This book opens a neglected chapter in the reception of Athenian drama, especially comedy, and gives center stage to a particularly attractive and entertaining series of vase-paintings which have generally been regarded as marginal curiosities. These are the so-called phylax vases, nearly all painted in Greek cities of South Italy in the period 400 to 360 B.C. Until now, they have been taken to reflect a sort of local folk-theater, but Taplin argues that most, if not all, reflect Athenian comedy of the sort represented by Aristophanes. His bold thesis brings up questions about the relation of tragedy as well as comedy to vase painting, the cultural climate of the Greek cities in Italy, and the extent to which Athenians were aware of drama as a potential export. It also enriches appreciation of many key aspects of Aristophanic comedy. The book has assembled 46 photographs of vase-paintings, many printed here for the first time outside specialist publications not readily accessible.
With hundreds of recipes for some of the most popular and enduring high-fire glazes, this reference will prove a boon to ceramists who want to master this complex and versatile aspect of the art. Author John Britt, who served as Clay Coordinator at the respected Penland School of Crafts, has personally tested many of the recipes, and carefully reviews every one. He offers a thorough examination of glaze materials, chemistry, and tools, and presents the basics of mixing, application, and firing procedures. There's a wealth of information on various type of glazes, including copper, iron, shino, salt/soda, crystalline, and more. An exhaustive index of subjects and a separate index of glaze recipes will help ceramists find what they need, quickly and easily.
According to Ceramics Monthly, approximately 75% of potters glaze their pieces at mid-range temperatures--and this complete studio guide eliminates the guesswork from the popular process. Along with hundreds of recipes, it explores mixing, application, specific firing and cooling cycles, and all the factors that make glazes work. See how to boost colors with intense stains, washes, and underglazes; achieve stunning results that equal high-fire glazing, and expand the frontiers of mid-range with tips for wood, salt, and soda firing.
Through ceramic works, as well as examples of furniture, glass, metal, jewelry, fashion, painting and sculpture from Europe and America, from the years following World War 1 to 1929, this volume looks at the sumptuous world of Art Deco.
Italian designers Domenico Rambelli, Francesco Nonni, Pietro Melandri, Riccardo Gatti and Giovanni Guerrini are among its protagonists; also represented are German ceramics of the Weimar Republic and works from France and Belgium.
Expanding the context of ceramic production, Deco Ceramics includes xilographies by Nonni and furniture by Berdondini and Golfieri. Outstanding works by Gio Ponti and Giovanni Gariboldi for Richard Ginori, and their work for the Lenci and Rometti companies, are also included.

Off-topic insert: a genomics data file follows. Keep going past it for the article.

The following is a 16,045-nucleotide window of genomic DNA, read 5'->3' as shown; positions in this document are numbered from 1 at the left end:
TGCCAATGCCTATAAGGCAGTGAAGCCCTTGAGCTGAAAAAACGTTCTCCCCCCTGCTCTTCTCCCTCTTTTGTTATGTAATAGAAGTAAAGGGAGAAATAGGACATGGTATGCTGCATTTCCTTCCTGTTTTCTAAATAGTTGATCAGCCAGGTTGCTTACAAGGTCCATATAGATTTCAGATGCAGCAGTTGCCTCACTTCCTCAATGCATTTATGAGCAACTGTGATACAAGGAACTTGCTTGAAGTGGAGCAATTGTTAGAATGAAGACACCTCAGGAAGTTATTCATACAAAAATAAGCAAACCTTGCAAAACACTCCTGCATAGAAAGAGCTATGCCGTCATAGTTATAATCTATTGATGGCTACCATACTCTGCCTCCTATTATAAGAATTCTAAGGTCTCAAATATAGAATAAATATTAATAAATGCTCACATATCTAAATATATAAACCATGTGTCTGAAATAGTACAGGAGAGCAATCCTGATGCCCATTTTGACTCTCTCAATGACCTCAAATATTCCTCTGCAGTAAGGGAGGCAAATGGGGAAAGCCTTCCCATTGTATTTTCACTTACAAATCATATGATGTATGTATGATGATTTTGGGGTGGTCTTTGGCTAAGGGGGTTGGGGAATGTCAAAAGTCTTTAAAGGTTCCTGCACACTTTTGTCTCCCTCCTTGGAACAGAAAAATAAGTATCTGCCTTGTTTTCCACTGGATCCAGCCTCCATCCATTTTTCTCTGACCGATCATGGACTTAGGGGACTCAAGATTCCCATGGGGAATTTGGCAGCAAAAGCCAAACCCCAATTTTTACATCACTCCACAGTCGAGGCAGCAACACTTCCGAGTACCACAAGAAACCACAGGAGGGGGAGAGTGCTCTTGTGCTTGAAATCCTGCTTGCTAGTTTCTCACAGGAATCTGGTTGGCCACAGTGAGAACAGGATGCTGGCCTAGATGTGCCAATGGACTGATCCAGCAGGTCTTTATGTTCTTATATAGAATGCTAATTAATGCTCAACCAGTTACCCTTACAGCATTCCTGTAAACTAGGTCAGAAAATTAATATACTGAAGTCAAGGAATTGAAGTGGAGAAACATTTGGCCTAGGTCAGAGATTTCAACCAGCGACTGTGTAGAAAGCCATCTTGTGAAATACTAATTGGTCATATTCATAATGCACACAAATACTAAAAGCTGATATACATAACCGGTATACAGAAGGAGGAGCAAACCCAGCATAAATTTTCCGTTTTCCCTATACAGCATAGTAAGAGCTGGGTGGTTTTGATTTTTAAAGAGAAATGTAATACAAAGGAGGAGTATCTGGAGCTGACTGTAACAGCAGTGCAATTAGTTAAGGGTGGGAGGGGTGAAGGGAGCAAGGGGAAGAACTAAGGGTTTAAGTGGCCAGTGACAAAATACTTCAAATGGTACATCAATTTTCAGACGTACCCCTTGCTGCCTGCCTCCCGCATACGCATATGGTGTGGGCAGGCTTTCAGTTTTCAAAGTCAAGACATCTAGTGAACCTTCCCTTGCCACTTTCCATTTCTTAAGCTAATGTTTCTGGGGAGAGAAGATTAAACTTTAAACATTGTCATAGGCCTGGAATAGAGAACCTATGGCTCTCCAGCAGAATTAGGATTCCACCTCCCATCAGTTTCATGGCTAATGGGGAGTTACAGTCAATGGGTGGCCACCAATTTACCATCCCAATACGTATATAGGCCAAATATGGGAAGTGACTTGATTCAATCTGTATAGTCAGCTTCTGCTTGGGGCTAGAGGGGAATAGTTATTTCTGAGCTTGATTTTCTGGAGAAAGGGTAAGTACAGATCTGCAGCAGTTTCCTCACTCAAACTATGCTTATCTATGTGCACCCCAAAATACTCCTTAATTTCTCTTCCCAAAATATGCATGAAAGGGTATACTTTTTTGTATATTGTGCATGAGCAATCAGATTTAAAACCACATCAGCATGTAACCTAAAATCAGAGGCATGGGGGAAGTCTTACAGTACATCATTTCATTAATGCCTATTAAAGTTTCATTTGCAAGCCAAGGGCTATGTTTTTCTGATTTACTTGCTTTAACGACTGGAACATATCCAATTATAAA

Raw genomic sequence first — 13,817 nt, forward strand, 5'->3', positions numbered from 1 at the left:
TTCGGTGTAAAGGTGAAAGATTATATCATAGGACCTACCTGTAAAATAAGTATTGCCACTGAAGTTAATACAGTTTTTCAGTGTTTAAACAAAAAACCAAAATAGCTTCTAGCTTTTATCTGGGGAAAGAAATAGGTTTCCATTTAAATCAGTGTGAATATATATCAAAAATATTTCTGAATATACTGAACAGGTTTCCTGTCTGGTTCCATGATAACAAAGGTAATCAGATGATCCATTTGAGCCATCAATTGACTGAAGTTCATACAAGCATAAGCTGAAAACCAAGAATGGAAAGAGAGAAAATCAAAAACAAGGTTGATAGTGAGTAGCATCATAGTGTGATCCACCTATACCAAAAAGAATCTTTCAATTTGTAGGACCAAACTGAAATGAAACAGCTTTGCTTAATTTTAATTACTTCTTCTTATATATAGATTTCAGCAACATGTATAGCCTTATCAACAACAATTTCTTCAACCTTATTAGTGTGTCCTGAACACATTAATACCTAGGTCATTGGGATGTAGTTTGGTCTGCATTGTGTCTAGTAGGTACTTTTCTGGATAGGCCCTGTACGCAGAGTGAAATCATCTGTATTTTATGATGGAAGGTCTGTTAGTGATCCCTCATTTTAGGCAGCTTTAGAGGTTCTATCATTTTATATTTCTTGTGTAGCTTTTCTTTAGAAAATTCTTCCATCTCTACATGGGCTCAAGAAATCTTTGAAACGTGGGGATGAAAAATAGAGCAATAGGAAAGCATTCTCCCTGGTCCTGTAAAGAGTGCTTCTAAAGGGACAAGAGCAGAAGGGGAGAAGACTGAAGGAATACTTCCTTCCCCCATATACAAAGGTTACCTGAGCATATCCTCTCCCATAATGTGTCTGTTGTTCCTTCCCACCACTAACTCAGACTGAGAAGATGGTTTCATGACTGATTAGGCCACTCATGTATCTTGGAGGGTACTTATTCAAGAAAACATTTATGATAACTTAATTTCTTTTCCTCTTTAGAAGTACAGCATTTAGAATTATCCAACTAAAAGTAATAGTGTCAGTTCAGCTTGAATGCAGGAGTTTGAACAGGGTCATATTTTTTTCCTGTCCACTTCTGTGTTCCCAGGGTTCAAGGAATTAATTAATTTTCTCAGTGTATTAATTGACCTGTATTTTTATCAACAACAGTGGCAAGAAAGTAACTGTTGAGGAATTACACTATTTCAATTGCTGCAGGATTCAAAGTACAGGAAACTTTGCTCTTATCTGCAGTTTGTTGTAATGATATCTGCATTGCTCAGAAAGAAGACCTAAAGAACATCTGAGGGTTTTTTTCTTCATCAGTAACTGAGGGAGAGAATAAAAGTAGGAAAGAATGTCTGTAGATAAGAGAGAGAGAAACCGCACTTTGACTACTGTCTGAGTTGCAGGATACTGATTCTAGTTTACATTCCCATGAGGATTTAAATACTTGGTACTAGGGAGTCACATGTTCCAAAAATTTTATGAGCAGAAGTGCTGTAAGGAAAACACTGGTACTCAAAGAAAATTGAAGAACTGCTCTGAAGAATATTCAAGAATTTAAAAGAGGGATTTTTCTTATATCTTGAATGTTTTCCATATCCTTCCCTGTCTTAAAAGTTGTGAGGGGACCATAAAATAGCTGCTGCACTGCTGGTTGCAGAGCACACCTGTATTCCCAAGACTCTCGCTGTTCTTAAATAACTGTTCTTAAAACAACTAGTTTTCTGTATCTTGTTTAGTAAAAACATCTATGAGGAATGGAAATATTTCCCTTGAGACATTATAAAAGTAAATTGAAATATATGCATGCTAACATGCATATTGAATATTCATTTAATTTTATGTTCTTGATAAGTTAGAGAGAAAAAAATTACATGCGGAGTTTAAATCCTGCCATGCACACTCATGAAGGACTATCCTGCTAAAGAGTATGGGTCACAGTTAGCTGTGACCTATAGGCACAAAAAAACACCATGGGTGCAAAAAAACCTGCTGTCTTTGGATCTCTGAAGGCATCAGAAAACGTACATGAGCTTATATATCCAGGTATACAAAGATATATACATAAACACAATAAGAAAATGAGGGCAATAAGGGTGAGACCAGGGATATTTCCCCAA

Like the ceramics he collected throughout his life, Walter C. Koerner was a survivor of turbulent times. Born in Moravia in 1889, Koerner fled his homeland shortly before the Nazi occupation of Czechoslovakia. After immigrating to Canada and settling in B.C., he prospered in business and became one of the University of British Columbia's most significant benefactors.Today, the gallery in the Museum of Anthropology that bears Koerner's name is home to one of the most exquisite collections of European ceramics in North America. The Koerner Ceramics Gallery is a testament to elegance, craftsmanship, and the beauty of everyday objects. Yet it is also a reflection of the complex socio-political forces at work throughout four centuries of European history. A lavish celebration of this impressive collection, Koerner Ceramics highlights approximately two hundred functional and decorative wares from the sixteenth to the nineteenth century. From Italian Renaissance maiolica, still considered by many to be the pinnacle of European ceramic art; to Haban pottery created by Anabaptist craftsmen, which carries the history of religious faith and persecution; to delftware from Holland, which was inspired by the Chinese and Japanese porcelain that arrived on Dutch shores in the seventeenth century--the pieces featured in this volume document the evolution of style, technique, and culture. This book is a fascinating, comprehensive, and visually stunning tribute.
A pioneering and fascinating study, Dutch Trade and Ceramics in America in the Seventeenth Century was the first book in English to provide specific information on the various types of Dutch ceramics used by Dutch, English, and Swedish colonists in eastern North America between 1600 and 1700. Charlotte Wilcoxen also examines the broader context of seventeenth-century trade, revealing the maritime channels by which the Dutch brought goods to New Netherland settlements and widely distributed them. Drawing upon a wide range of disparate and inaccessible sources of information, this comprehensive compilation is essential for historical archaeologists and historians.
Charlotte Wilcoxen (1905-2006) was Research Associate for the Albany Institute of History and Art and author of Seventeenth Century Albany: A Dutch Profile.